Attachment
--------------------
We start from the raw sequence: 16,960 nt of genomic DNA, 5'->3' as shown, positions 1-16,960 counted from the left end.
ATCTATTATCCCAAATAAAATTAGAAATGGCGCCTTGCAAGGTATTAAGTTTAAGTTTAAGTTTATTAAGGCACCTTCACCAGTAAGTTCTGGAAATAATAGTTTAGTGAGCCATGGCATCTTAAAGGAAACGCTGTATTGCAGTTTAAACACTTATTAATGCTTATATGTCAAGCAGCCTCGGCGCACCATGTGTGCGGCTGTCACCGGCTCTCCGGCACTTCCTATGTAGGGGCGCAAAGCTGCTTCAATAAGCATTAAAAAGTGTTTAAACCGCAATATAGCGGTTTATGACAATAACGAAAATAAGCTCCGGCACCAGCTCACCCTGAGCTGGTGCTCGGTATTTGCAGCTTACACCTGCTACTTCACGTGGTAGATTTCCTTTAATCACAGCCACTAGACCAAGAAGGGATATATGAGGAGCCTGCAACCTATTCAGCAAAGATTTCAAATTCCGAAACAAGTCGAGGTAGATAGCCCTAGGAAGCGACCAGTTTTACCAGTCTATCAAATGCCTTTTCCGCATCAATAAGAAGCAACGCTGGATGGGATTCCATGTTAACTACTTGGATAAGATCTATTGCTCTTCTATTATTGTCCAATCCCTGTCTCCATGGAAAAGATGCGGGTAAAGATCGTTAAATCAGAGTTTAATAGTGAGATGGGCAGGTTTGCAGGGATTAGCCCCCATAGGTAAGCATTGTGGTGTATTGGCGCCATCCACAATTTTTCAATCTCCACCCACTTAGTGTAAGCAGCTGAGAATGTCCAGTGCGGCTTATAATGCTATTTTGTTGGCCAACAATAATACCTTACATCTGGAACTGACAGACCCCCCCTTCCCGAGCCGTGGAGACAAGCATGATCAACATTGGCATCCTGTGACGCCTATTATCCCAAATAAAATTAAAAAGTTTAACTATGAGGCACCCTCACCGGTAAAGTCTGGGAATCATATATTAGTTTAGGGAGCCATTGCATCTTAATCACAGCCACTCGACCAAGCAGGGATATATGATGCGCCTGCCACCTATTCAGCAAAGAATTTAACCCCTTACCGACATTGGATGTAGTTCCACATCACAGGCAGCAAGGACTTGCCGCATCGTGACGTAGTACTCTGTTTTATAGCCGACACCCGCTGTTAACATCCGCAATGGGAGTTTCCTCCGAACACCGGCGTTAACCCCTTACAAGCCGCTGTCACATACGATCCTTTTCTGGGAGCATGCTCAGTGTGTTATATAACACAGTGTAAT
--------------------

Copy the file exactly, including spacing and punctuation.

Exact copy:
We start from the raw sequence: 16,960 nt of genomic DNA, 5'->3' as shown, positions 1-16,960 counted from the left end.
ATCTATTATCCCAAATAAAATTAGAAATGGCGCCTTGCAAGGTATTAAGTTTAAGTTTAAGTTTATTAAGGCACCTTCACCAGTAAGTTCTGGAAATAATAGTTTAGTGAGCCATGGCATCTTAAAGGAAACGCTGTATTGCAGTTTAAACACTTATTAATGCTTATATGTCAAGCAGCCTCGGCGCACCATGTGTGCGGCTGTCACCGGCTCTCCGGCACTTCCTATGTAGGGGCGCAAAGCTGCTTCAATAAGCATTAAAAAGTGTTTAAACCGCAATATAGCGGTTTATGACAATAACGAAAATAAGCTCCGGCACCAGCTCACCCTGAGCTGGTGCTCGGTATTTGCAGCTTACACCTGCTACTTCACGTGGTAGATTTCCTTTAATCACAGCCACTAGACCAAGAAGGGATATATGAGGAGCCTGCAACCTATTCAGCAAAGATTTCAAATTCCGAAACAAGTCGAGGTAGATAGCCCTAGGAAGCGACCAGTTTTACCAGTCTATCAAATGCCTTTTCCGCATCAATAAGAAGCAACGCTGGATGGGATTCCATGTTAACTACTTGGATAAGATCTATTGCTCTTCTATTATTGTCCAATCCCTGTCTCCATGGAAAAGATGCGGGTAAAGATCGTTAAATCAGAGTTTAATAGTGAGATGGGCAGGTTTGCAGGGATTAGCCCCCATAGGTAAGCATTGTGGTGTATTGGCGCCATCCACAATTTTTCAATCTCCACCCACTTAGTGTAAGCAGCTGAGAATGTCCAGTGCGGCTTATAATGCTATTTTGTTGGCCAACAATAATACCTTACATCTGGAACTGACAGACCCCCCCTTCCCGAGCCGTGGAGACAAGCATGATCAACATTGGCATCCTGTGACGCCTATTATCCCAAATAAAATTAAAAAGTTTAACTATGAGGCACCCTCACCGGTAAAGTCTGGGAATCATATATTAGTTTAGGGAGCCATTGCATCTTAATCACAGCCACTCGACCAAGCAGGGATATATGATGCGCCTGCCACCTATTCAGCAAAGAATTTAACCCCTTACCGACATTGGATGTAGTTCCACATCACAGGCAGCAAGGACTTGCCGCATCGTGACGTAGTACTCTGTTTTATAGCCGACACCCGCTGTTAACATCCGCAATGGGAGTTTCCTCCGAACACCGGCGTTAACCCCTTACAAGCCGCTGTCACATACGATCCTTTTCTGGGAGCATGCTCAGTGTGTTATATAACACAGTGTAAT